Self-regulated star formation in galaxies via momentum input from massive stars

Philip F. Hopkins, Eliot Quataert, Norman Murray

Research output: Contribution to journalArticlepeer-review

392 Scopus citations


Feedback from massive stars is believed to play a critical role in shaping the galaxy mass function, the structure of the interstellar medium (ISM) and the low efficiency of star formation, but the exact form of the feedback is uncertain. In this paper, the first in a series, we present and test a novel numerical implementation of stellar feedback resulting from momentum imparted to the ISM by radiation, supernovae and stellar winds. We employ a realistic cooling function, and find that a large fraction of the gas cools to ≲100K, so that the ISM becomes highly inhomogeneous. Despite this, our simulated galaxies reach an approximate steady state, in which gas gravitationally collapses to form giant 'molecular' clouds (GMCs), dense clumps and stars; subsequently, stellar feedback disperses the GMCs, repopulating the diffuse ISM. This collapse and dispersal cycle is seen in models of Small Magellanic Cloud (SMC)-like dwarfs, the Milky Way and z~ 2 clumpy disc analogues. The simulated global star formation efficiencies are consistent with the observed Kennicutt-Schmidt relation. Moreover, the star formation rates are nearly independent of the numerically imposed high-density star formation efficiency, density threshold and density scaling. This is a consequence of the fact that, in our simulations, star formation is regulated by stellar feedback limiting the amount of very dense gas available for forming stars. In contrast, in simulations without stellar feedback, i.e. under the action of only gravity and gravitationally induced turbulence, the ISM experiences runaway collapse to very high densities. In these simulations without feedback, the global star formation rates exceed observed galactic star formation rates by 1-2 orders of magnitude, demonstrating that stellar feedback is crucial to the regulation of star formation in galaxies.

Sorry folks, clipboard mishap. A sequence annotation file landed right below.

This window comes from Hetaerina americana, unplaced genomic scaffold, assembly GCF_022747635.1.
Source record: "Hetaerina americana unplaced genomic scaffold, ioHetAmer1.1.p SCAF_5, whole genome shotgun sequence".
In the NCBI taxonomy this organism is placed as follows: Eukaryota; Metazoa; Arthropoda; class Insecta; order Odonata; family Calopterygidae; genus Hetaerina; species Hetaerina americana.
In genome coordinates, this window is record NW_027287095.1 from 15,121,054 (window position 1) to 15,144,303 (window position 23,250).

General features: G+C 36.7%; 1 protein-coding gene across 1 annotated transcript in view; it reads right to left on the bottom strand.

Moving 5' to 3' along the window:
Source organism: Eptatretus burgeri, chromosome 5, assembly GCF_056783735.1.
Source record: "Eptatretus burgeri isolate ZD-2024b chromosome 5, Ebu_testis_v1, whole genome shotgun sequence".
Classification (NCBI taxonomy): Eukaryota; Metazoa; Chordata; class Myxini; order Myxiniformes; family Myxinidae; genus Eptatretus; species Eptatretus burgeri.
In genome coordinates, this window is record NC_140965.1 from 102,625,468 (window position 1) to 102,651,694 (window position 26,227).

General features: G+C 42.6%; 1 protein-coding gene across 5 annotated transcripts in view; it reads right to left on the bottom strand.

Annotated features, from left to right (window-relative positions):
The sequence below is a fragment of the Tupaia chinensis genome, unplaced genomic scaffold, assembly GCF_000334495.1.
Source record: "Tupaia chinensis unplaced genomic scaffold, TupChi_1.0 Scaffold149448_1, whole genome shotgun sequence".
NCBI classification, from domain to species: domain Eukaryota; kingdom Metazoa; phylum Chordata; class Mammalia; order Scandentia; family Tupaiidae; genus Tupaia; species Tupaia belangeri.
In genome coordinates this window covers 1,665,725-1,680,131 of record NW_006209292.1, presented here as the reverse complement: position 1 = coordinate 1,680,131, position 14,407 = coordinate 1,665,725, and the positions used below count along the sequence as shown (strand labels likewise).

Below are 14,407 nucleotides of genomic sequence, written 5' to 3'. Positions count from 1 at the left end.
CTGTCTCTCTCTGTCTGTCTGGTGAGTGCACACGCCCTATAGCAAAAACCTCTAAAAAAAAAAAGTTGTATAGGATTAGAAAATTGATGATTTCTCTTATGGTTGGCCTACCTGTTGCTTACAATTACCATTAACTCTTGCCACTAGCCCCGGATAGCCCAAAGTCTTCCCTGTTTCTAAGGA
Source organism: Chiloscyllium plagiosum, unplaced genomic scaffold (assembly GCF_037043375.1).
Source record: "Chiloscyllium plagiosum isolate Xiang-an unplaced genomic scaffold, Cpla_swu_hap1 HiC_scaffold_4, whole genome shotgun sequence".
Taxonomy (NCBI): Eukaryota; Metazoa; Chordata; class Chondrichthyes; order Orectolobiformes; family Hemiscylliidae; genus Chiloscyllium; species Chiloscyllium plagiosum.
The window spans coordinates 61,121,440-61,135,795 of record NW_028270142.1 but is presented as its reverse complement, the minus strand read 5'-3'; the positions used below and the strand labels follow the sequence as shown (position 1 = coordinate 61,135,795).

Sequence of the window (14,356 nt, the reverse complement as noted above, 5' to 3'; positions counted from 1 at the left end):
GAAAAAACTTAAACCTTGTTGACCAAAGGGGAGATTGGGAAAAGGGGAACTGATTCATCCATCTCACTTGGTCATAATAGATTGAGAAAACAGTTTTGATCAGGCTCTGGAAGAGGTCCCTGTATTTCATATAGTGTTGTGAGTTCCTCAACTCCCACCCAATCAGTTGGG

Original languageEnglish (US)
Pages (from-to)950-973
Number of pages24
JournalMonthly Notices of the Royal Astronomical Society
Issue number2
StatePublished - Oct 2011
Externally publishedYes

All Science Journal Classification (ASJC) codes

  • Astronomy and Astrophysics
  • Space and Planetary Science


  • Cosmology: theory
  • Galaxies: evolution
  • Galaxies: formation


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